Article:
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The Weirdest Doom Patrol Moments In The Series

Do you like ragtag groups of misfits, excessively rampant violence, trippy visuals, and emotionally resonant moments? Then Doom Patrol might just be for you. The Doom Patrol has been a  DC Comics mainstay since the 1960s, but the version of the team the show adapts is from the late-'80s reboot, penned by the incomparable Grant Morrison. Morrison took the book's lack of constraints as an excuse to run utterly buck wild and inject his distinct brand of gonzo weirdness into it. When DC chose to adapt the Doom Patrol for a one-off appearance in Titans, it was Morrison's run they took their cues from.

The success of this appearance resulted in a spin-off series being greenlit, and in February 2019, Doom Patrol debuted. It quickly established itself as one of DC's weirdest — and best — productions. We're here to celebrate the show's most bizarre moments, from its stampedes of killer butts to its dazzling musical sequences. Be warned: SPOILERS AHEAD!

I, Robot ... Man?

The very first character we meet in Doom Patrol's inaugural episode is the racecar-driving stud Cliff Steele, played by Brendan Fraser. In this scene, Cliff endures an accident on the speedway. We are subsequently treated to a bizarre montage of his memories, intercut with Niles Caulder (Timothy Dalton), AKA the Chief, assembling what will become Cliff's new robotic body. When Cliff wakes, he realizes he's missed close to a decade of time. Then, Rita Farr (April Bowlby) rips off the metaphorical Band-Aid and shows Cliff the truth of what he has become: A human brain in a robot body.

In this unique sequence, we see the reconstruction of Cliff, AKA Robotman, from his own point of view. It's more than a little off-putting and leaves the viewer wondering just what has become of him. This, of course, leads to the Frankenstein-style reveal of his new body, and his horrific reaction to it. It's an engaging work of science fiction and a perfectly bizarre start to an off-kilter series. But really, when you're a comic book character named Cliff Steele, aren't you kind of asking for something like this to happen to you?

The farting donkey portal

Yes, you read that correctly. Introduced at the end of the pilot episode, this donkey farts out the words "The mind is the limit" into the sky, and serves as the key plot device of the second episode, aptly titled "Donkey Patrol."

The donkey proceeds to suck Rita Farr, Larry Trainor (AKA Negative Man), and Vic Stone (AKA Cyborg) into another realm, where they are at the mercy of Mr. Nobody (Alan Tudyk). He proceeds to marathon their biggest fears and traumas. We see the accident that led to Vic's cybernetic enhancements, a first glimpse of Rita's dark past, before she gained her powers, and Larry's deeper psychological layers, especially in regards to the fact that he is a closeted gay man. This goes on until the energy spirit who resides inside of Larry (which is seriously the least bizarre thing about this) proceeds to free them from Mr. Nobody's clutches. This results in the donkey spitting them, and the town, back up, before it finally explodes.

We're only two episodes in, and we already have a donkey portal that leads to unchecked mental scars for three of the primary characters.

Cliff Steele performs "People Like Us"

If loving a musical sequence where we get to see Larry sing with a drag queen, intercut with Robotman doing the robot, is wrong ... well then, we don't wanna be right! In "Danny Patrol," Cliff and Rita go off to contend with one of Crazy Jane's worst personalities, while Vic and Larry end up on Danny Street. Danny is a sentient, teleporting, genderqueer street with several colorful and wonderful denizens, who the show lovingly calls Dannyzens. Danny is just about the nicest, friendliest, and least judgmental place on earth, encouraging anyone and everyone to be themselves.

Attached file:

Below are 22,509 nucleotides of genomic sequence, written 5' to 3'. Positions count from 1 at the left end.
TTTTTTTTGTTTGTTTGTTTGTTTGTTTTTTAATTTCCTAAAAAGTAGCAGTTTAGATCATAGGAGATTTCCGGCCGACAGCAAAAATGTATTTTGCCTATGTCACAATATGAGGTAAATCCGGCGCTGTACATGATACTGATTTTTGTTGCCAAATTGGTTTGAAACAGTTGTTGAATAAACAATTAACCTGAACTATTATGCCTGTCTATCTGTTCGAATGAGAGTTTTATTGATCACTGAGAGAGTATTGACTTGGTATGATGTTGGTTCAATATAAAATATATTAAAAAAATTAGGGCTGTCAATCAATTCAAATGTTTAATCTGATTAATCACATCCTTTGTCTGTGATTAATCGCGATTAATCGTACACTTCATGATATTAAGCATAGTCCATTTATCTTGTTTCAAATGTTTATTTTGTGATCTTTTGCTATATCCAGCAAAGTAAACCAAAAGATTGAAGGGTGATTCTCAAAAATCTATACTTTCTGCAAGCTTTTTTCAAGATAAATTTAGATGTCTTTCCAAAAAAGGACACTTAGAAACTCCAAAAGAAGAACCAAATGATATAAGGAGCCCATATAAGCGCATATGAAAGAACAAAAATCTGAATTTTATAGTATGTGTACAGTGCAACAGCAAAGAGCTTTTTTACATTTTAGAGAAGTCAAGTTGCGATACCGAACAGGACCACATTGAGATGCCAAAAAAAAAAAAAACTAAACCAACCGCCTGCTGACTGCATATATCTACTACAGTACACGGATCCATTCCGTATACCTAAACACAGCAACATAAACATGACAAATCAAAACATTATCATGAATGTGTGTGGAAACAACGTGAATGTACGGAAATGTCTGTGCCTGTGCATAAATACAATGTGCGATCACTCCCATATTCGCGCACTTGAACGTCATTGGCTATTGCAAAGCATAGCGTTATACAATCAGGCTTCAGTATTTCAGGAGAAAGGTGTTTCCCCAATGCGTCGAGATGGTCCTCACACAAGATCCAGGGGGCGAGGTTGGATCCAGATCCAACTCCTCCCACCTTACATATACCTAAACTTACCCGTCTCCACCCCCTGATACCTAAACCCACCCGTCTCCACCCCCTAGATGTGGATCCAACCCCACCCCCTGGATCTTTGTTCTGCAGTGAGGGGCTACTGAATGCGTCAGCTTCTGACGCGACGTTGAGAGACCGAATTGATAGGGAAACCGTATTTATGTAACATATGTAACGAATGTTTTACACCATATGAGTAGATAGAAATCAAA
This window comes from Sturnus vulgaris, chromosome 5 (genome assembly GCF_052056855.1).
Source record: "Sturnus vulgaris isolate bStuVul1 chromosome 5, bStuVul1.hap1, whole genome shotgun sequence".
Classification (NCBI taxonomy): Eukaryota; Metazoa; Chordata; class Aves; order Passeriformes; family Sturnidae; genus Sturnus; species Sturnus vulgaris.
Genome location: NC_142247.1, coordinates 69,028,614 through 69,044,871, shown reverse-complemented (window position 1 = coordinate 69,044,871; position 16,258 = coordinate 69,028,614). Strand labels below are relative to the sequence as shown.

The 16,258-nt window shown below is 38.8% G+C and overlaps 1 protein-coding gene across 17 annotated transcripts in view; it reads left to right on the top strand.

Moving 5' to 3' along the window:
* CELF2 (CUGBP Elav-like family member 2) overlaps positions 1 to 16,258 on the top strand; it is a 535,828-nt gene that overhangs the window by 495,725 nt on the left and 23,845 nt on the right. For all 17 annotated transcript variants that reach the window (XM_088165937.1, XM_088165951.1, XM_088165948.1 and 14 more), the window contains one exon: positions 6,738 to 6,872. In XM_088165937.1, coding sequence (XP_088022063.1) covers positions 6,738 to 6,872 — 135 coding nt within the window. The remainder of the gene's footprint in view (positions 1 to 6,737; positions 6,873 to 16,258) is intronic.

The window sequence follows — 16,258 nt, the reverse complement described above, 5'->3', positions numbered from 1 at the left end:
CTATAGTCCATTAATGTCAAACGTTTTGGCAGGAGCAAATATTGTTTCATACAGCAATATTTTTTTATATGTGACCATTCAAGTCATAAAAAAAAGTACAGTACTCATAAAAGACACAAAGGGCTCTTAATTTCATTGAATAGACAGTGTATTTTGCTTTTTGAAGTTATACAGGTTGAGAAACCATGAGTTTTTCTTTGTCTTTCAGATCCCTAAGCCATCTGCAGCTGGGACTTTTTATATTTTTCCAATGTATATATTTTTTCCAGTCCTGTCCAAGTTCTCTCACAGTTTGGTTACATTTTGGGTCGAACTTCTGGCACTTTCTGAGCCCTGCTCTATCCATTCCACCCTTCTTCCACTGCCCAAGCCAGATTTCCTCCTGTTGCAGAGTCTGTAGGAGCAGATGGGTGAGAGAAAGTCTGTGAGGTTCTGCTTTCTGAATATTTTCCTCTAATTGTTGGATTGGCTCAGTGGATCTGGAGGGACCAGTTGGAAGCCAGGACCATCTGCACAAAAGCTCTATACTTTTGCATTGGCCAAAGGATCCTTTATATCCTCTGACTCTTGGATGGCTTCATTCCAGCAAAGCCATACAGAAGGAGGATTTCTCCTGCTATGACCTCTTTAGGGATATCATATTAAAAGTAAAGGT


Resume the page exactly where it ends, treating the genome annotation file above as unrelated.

Sadly, Danny is the target of the aptly named Bureau of Normalcy, a secret government agency on a cruel crusade to collect and study those deemed to be "abnormal." Based on that description, people like Larry, Danny, and the Dannyzens are at the top of their list. This leads to a glorious fantasy sequence where Larry and the local cabaret proprietor, Maura Lee Karupt, burst into "People Like Us," a song about people who society deems to be strange. All the while, the show cuts back to Cliff showing off his dancing chops to a kind boy dressed as a cardboard robot.

It's a gloriously vibrant and unapologetically strange sequence. May we all find a place as wonderful as Danny in this crazy, mixed-up world.

Niles Caulder's caveman romance

Is "James Bond doing the dirty with a cave-lady" on the list of things you thought you'd never see? Well, time to take it off: It happens on Doom Patrol.

As the first season progresses, we get a few glimpses into what spurred Niles Caulder to assemble his motley crew of unique individuals. Specifically, we get a look at Niles' quest for a strange horned creature, spotted in the Yukon. Niles was tasked by the Bureau of Oddities — the organization that would go on to become the Bureau of Normalcy — to find the beast for close study. Things take an unexpected turn after he becomes injured and lands in the clutches of a strange cavewoman. Eventually, it is revealed that the cavewoman has the power to summon the creature. After another near-death encounter, the cavewoman begins to care for Niles, which leads to ... well, exactly what we described earlier. This liaison results in the conception of Niles' half-caveman daughter, Dorothy. After her introduction in season two, Dorothy reveals herself to be equipped with her own set of unique abilities, much like her mother.

"The butts are loose!"

En route to the season one finale, the Doom Patrol infiltrates the Bureau of Normalcy's holding facility, known as "the Ant Farm." They're out to rescue a captured Cyborg, as well as a brainwashed hero known as Flex Mentallo (Devan Long). This episode, "Cyborg Patrol," is a definite standout full of big reveals, including Cyborg being tricked into viciously beating his own father into a coma by Mr. Nobody. But not even that development can match up to the magnitude of weirdness contained in the one we're talking about. We're here to celebrate the moment in which a stampede of killer butts, the Ant Farm's weirdest specimens, is accidentally released. Yeah, you read that right. Very few shows could find a way to logically include a scene in which the central threat is a barrage of bouncing butts, but Doom Patrol found a way.